Now, you mustn’t think I’m a boorish swine: if there’s a queue I’ll join it. I have impeccable manners: I apologise at the point of orgasm, which admittedly makes it tricky when I’m at the doctors. But sometimes you’ve just got to go for it and to hell with the resulting deaths.

Once the driver had managed to squeeze eight hundred people onto his 57 seater coach (I’m sure I saw him tuck a startled old bloke into the ashtray) we were away, floating our way to the Copenhagen museum. Paul, in his slothlike manner, had been unable to sit next to me, meaning I spent the following fifteen minutes staring furiously at the back of his head and having my shins kicked by someone whose idea of observing my personal space was to attempt to get me to father her child, given how hard she was pressing against me. You can imagine how quickly the time passed.

Not going to lie – the Carlsberg factory was a bit…meh. I had visions of going around a super-factory, oohing and aahing at the conveyor bottles of beer being made and feigning interest as someone in a white coat and blue-bag shoes explained how they gum labels onto the bottles. No such luck. You can look around the original bottling machines, but they’re not switched on. You can read about the history of the Carlsberg dynasty but it’s about as exciting as reading the instructions that came with your router. If I wanted to look at a dusty, yeast-covered old relic with a rusting, ancient mechanism that has made thousands of blokes happy over the years, yes, you’ve guessed it, I’d visit Paul’s mother. I’m kidding, she’s lovely really.

[dry cough]

As it happens, we had made an error – we should have done the sampling tour first. This involved a small group of us being led deep underground by a dapper old man – it’s OK, he had a moustache like Josef Fritzl but I was confident I could have taken him in a fight – and into the cellars, although not before we managed to lose Paul. He’d stopped to admire the bunker they used to use in case of war only to find that our entire party had left the room and the guide had locked the door behind him. Perhaps that Fritz analogy was apt, after all. I only realised he had disappeared when I realised I couldn’t hear laboured breathing in my ear. I had to walk back with the guide until we found him, politely knocking on the door and going ‘hello, hello?’ like he was interrupting a church service. See, this is what I mean about restraint – if that had been me I’d have been scratching my name in the wall with my bloody fingernails and yelling FENNER within two minutes flat.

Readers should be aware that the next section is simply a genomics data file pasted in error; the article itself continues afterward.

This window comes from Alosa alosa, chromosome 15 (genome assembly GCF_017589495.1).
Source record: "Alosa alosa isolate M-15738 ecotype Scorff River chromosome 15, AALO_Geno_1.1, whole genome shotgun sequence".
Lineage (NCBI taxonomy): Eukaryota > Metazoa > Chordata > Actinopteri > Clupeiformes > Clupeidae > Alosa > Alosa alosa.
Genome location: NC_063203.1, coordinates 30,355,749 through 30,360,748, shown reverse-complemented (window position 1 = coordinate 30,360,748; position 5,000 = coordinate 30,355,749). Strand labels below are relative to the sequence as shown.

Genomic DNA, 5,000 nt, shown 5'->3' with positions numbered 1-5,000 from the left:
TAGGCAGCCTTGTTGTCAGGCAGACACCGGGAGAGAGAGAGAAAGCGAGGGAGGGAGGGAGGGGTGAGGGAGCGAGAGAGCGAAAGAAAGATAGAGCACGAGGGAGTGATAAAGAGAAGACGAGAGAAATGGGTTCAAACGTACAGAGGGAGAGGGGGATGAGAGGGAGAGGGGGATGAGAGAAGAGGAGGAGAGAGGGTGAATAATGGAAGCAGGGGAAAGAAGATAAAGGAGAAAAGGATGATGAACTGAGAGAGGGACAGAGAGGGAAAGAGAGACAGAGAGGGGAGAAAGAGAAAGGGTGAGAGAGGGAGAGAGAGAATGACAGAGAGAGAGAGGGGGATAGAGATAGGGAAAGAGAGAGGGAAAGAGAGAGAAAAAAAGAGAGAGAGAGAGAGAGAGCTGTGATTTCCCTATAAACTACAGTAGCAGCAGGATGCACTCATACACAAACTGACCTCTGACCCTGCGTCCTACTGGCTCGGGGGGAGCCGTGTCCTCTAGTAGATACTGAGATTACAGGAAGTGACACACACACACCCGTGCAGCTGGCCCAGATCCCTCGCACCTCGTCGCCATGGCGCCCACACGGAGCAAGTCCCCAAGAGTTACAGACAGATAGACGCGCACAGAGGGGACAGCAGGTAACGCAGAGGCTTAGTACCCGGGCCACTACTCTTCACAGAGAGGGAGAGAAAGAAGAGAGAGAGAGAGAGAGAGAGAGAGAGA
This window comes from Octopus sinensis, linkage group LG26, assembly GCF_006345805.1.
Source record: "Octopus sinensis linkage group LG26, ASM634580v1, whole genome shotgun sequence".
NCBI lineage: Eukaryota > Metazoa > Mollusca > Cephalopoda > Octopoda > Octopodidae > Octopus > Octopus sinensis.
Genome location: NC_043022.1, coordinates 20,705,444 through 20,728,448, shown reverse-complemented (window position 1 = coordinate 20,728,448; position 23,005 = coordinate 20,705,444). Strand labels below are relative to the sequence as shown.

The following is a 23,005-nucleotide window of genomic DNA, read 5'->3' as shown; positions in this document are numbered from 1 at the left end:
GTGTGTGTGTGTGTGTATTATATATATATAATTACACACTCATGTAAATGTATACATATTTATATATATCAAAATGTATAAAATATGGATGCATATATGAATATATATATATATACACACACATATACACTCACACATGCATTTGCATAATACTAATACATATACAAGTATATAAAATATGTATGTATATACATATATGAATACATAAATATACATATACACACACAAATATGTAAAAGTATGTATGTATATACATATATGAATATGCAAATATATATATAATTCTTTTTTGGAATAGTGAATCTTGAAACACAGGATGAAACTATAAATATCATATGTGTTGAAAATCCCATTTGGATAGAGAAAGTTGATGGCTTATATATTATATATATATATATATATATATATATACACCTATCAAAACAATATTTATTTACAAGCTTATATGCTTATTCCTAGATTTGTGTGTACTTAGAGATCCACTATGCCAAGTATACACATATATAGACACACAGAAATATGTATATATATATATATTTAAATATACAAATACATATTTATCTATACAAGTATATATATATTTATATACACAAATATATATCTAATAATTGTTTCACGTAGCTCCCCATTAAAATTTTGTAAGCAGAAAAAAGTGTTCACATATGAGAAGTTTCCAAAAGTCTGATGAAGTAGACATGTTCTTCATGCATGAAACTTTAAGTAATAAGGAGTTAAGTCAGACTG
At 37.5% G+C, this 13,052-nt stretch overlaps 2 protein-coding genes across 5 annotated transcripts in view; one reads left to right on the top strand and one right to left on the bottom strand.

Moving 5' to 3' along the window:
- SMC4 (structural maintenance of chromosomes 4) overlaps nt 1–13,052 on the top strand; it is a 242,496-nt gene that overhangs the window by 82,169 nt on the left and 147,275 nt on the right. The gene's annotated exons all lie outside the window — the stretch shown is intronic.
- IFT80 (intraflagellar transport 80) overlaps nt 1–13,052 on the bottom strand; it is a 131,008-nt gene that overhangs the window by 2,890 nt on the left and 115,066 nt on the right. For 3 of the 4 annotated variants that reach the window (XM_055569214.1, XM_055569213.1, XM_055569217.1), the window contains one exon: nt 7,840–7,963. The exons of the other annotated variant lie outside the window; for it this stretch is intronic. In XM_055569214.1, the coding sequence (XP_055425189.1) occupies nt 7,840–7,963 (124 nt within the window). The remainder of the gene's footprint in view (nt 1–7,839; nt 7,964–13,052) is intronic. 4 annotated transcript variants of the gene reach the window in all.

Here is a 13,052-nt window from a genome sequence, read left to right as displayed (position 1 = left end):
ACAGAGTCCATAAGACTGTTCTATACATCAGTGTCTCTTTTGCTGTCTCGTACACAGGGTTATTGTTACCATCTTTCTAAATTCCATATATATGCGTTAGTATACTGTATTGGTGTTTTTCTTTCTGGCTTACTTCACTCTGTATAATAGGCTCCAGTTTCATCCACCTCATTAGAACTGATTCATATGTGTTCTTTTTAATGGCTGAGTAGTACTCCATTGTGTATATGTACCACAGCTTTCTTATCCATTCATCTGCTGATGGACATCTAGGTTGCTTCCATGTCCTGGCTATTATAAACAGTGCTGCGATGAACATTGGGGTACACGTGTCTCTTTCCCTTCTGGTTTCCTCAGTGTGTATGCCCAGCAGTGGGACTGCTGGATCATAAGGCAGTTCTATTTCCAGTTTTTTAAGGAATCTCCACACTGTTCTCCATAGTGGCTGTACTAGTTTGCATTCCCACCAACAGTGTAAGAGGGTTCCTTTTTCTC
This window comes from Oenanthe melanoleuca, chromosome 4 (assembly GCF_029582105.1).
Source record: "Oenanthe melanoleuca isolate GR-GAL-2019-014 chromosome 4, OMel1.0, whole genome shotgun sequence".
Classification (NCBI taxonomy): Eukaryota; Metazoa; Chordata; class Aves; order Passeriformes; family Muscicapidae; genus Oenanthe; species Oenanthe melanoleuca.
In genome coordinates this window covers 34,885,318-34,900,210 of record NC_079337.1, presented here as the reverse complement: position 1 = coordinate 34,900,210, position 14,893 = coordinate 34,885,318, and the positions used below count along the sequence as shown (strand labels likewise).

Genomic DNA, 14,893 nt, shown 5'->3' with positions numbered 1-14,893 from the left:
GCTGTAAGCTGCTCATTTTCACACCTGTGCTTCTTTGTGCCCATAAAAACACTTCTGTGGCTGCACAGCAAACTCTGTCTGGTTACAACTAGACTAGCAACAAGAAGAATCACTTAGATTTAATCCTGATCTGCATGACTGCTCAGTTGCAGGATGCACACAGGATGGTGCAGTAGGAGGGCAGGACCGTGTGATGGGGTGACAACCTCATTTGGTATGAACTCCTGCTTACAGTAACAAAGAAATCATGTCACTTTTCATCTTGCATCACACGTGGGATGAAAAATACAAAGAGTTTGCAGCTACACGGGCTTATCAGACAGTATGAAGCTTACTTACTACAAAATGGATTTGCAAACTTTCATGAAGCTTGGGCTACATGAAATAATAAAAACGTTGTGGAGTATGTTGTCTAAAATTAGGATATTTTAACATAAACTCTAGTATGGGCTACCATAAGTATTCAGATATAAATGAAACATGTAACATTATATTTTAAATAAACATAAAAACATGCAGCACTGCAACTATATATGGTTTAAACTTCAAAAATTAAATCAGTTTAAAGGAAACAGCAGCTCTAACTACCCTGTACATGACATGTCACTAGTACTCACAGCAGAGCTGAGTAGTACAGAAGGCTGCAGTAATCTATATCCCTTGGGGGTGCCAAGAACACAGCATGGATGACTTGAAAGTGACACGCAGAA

Paul’s prison.

Paul rejoined us and what followed was a very pleasurable half hour or so perched at a little table with a charming French couple (charming because they didn’t speak any English, so we didn’t have to make strained small talk with them) (I bet there’s a post right now on deux oursons potelés saying the same thing about us, only with more smoking and shrugging) sampling lots of big measures of different lagers. There was lots of waffle about hops and flavours and head (my ears perked up at that point) but to be honest, we tuned out and concentrated on drinking. I remind you that we’re British. It’s amazing how things suddenly seem more interesting and captivating when viewed through a haze of alcohol, isn’t it?